The concealed carry muzzle

Joe Blow has a concealed carry permit.

If I were in Louisiana, that sentence could put me in jail.

The Louisiana Senate is set to pass House Bill 8, which states:

It shall be unlawful for any person other than an employee of the Department of Public Safety and Corrections or a law enforcement officer to release, disseminate, or make public in any manner any information contained in an application for a concealed handgun permit or any information regarding the identity of any person who applied for or received a concealed handgun permit issued pursuant to this Section. Any person who violates the provisions of this Subparagraph shall be fined ten thousand dollars and may be imprisoned for not more than six months.

Eugene Volokh at The Volokh Conspiracy isn’t buying it:

This is a clear First Amendment violation. Florida Star v. B.J.F. (1989) struck down a law banning the publication of the names of rape victims, once the information was released by the police (even when it was released in violation of department policy). This statute is thus unconstitutionally overbroad, because it has no exception for these kinds of erroneous-release situations. But even if the statute were limited to exclude information gleaned from public records, it would still be unconstitutional: It would be a content-based restriction on speech. It would apply to speech about crime, lawsuits, threats to public safety, and other matters of public concern.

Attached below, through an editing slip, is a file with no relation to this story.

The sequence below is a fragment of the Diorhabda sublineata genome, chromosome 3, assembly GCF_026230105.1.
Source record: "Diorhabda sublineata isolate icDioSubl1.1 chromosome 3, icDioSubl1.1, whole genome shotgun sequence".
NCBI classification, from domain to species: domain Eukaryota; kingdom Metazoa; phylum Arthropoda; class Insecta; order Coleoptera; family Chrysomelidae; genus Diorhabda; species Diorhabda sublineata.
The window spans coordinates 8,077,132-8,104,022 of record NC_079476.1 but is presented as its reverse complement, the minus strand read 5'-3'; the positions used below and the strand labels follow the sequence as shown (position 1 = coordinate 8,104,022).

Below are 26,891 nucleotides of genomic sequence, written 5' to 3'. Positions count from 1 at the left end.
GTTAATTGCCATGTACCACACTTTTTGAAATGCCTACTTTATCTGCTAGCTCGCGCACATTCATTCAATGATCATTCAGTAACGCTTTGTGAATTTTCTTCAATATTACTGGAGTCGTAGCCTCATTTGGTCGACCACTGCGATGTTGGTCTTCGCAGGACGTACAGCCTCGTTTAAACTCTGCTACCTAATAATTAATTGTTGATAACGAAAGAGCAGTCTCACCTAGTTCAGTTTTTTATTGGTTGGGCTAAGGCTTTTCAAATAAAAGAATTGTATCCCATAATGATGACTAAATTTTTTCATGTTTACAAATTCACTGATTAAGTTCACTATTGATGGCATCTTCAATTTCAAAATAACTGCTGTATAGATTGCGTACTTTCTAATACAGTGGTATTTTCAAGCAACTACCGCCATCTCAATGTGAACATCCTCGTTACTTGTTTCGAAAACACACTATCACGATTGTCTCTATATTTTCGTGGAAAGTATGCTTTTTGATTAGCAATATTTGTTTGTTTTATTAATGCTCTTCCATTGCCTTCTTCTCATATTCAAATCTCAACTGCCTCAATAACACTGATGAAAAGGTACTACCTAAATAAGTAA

And while in theory even such content-based speech restrictions might be constitutional if they are “narrowly tailored” to a “compelling government interest,” this test has rightly been extremely hard to satisfy (consider Florida Star itself). Indeed, one reason our free speech protections are so strong is that courts have been extremely hesitant to uphold speech restrictions under this test. They are thus very likely to strike down the statute — and if they do uphold it, the precedent would risk undermining free speech protection more broadly. The Second Amendment (or, to be precise, the desire to keep confidential people’s exercise of their gun rights) shouldn’t be a basis for undermining the First Amendment.